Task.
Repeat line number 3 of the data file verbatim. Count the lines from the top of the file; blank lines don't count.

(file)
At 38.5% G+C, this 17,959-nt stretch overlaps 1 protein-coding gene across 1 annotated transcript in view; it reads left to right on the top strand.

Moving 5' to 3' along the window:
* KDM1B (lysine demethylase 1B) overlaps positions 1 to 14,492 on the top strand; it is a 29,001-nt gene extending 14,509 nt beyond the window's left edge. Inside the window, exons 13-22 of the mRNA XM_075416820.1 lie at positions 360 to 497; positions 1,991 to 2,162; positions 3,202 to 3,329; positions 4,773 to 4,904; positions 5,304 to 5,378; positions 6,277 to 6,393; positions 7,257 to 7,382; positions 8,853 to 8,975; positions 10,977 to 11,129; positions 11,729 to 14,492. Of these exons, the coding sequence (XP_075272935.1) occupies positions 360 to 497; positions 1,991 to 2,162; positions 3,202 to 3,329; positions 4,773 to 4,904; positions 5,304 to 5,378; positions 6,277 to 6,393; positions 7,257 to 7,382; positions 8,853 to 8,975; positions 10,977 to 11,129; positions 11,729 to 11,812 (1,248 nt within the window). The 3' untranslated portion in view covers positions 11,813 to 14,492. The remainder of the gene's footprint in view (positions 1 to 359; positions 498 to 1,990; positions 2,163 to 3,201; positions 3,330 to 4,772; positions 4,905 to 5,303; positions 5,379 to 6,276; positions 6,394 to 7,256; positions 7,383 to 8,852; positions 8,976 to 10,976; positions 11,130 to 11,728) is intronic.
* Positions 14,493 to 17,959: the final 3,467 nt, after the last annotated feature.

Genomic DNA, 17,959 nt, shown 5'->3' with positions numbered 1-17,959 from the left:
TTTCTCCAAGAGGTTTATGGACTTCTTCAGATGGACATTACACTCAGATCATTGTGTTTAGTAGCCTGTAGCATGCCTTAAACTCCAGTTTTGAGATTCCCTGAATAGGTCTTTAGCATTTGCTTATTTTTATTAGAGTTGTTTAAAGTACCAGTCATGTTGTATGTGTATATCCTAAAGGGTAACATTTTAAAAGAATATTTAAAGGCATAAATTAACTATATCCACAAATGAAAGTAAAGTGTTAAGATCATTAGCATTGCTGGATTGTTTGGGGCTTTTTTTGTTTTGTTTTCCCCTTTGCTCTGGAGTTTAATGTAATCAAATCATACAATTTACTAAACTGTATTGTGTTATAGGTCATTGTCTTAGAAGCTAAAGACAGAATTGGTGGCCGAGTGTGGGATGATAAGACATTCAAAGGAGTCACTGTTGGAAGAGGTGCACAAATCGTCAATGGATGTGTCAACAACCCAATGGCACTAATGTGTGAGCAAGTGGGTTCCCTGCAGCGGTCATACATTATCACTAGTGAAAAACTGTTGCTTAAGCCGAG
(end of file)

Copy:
* KDM1B (lysine demethylase 1B) overlaps positions 1 to 14,492 on the top strand; it is a 29,001-nt gene extending 14,509 nt beyond the window's left edge. Inside the window, exons 13-22 of the mRNA XM_075416820.1 lie at positions 360 to 497; positions 1,991 to 2,162; positions 3,202 to 3,329; positions 4,773 to 4,904; positions 5,304 to 5,378; positions 6,277 to 6,393; positions 7,257 to 7,382; positions 8,853 to 8,975; positions 10,977 to 11,129; positions 11,729 to 14,492. Of these exons, the coding sequence (XP_075272935.1) occupies positions 360 to 497; positions 1,991 to 2,162; positions 3,202 to 3,329; positions 4,773 to 4,904; positions 5,304 to 5,378; positions 6,277 to 6,393; positions 7,257 to 7,382; positions 8,853 to 8,975; positions 10,977 to 11,129; positions 11,729 to 11,812 (1,248 nt within the window). The 3' untranslated portion in view covers positions 11,813 to 14,492. The remainder of the gene's footprint in view (positions 1 to 359; positions 498 to 1,990; positions 2,163 to 3,201; positions 3,330 to 4,772; positions 4,905 to 5,303; positions 5,379 to 6,276; positions 6,394 to 7,256; positions 7,383 to 8,852; positions 8,976 to 10,976; positions 11,130 to 11,728) is intronic.